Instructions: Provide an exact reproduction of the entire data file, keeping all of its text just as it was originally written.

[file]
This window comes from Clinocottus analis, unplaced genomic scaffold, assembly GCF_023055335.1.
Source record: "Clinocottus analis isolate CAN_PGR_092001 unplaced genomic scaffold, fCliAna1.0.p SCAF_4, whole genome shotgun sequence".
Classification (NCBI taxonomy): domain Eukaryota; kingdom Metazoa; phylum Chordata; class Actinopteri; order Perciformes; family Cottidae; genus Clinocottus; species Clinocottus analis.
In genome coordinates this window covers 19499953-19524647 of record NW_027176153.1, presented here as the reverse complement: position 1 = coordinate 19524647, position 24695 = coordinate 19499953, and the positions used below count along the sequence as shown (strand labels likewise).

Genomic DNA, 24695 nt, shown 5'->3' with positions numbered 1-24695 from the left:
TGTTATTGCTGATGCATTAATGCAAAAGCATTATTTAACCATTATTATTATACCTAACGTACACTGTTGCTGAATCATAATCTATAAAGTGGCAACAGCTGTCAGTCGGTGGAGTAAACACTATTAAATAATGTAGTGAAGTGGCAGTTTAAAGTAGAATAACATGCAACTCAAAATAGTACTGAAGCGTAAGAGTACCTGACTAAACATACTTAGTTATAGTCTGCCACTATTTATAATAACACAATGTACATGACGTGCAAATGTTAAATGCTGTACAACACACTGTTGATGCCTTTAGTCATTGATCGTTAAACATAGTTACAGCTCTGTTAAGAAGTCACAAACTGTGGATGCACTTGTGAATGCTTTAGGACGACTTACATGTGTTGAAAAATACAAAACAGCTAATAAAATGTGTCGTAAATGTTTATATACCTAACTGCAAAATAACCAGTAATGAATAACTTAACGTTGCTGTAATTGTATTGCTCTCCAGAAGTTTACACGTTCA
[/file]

This window comes from Clinocottus analis, unplaced genomic scaffold, assembly GCF_023055335.1.
Source record: "Clinocottus analis isolate CAN_PGR_092001 unplaced genomic scaffold, fCliAna1.0.p SCAF_4, whole genome shotgun sequence".
Classification (NCBI taxonomy): domain Eukaryota; kingdom Metazoa; phylum Chordata; class Actinopteri; order Perciformes; family Cottidae; genus Clinocottus; species Clinocottus analis.
In genome coordinates this window covers 19499953-19524647 of record NW_027176153.1, presented here as the reverse complement: position 1 = coordinate 19524647, position 24695 = coordinate 19499953, and the positions used below count along the sequence as shown (strand labels likewise).

Genomic DNA, 24695 nt, shown 5'->3' with positions numbered 1-24695 from the left:
TGTTATTGCTGATGCATTAATGCAAAAGCATTATTTAACCATTATTATTATACCTAACGTACACTGTTGCTGAATCATAATCTATAAAGTGGCAACAGCTGTCAGTCGGTGGAGTAAACACTATTAAATAATGTAGTGAAGTGGCAGTTTAAAGTAGAATAACATGCAACTCAAAATAGTACTGAAGCGTAAGAGTACCTGACTAAACATACTTAGTTATAGTCTGCCACTATTTATAATAACACAATGTACATGACGTGCAAATGTTAAATGCTGTACAACACACTGTTGATGCCTTTAGTCATTGATCGTTAAACATAGTTACAGCTCTGTTAAGAAGTCACAAACTGTGGATGCACTTGTGAATGCTTTAGGACGACTTACATGTGTTGAAAAATACAAAACAGCTAATAAAATGTGTCGTAAATGTTTATATACCTAACTGCAAAATAACCAGTAATGAATAACTTAACGTTGCTGTAATTGTATTGCTCTCCAGAAGTTTACACGTTCA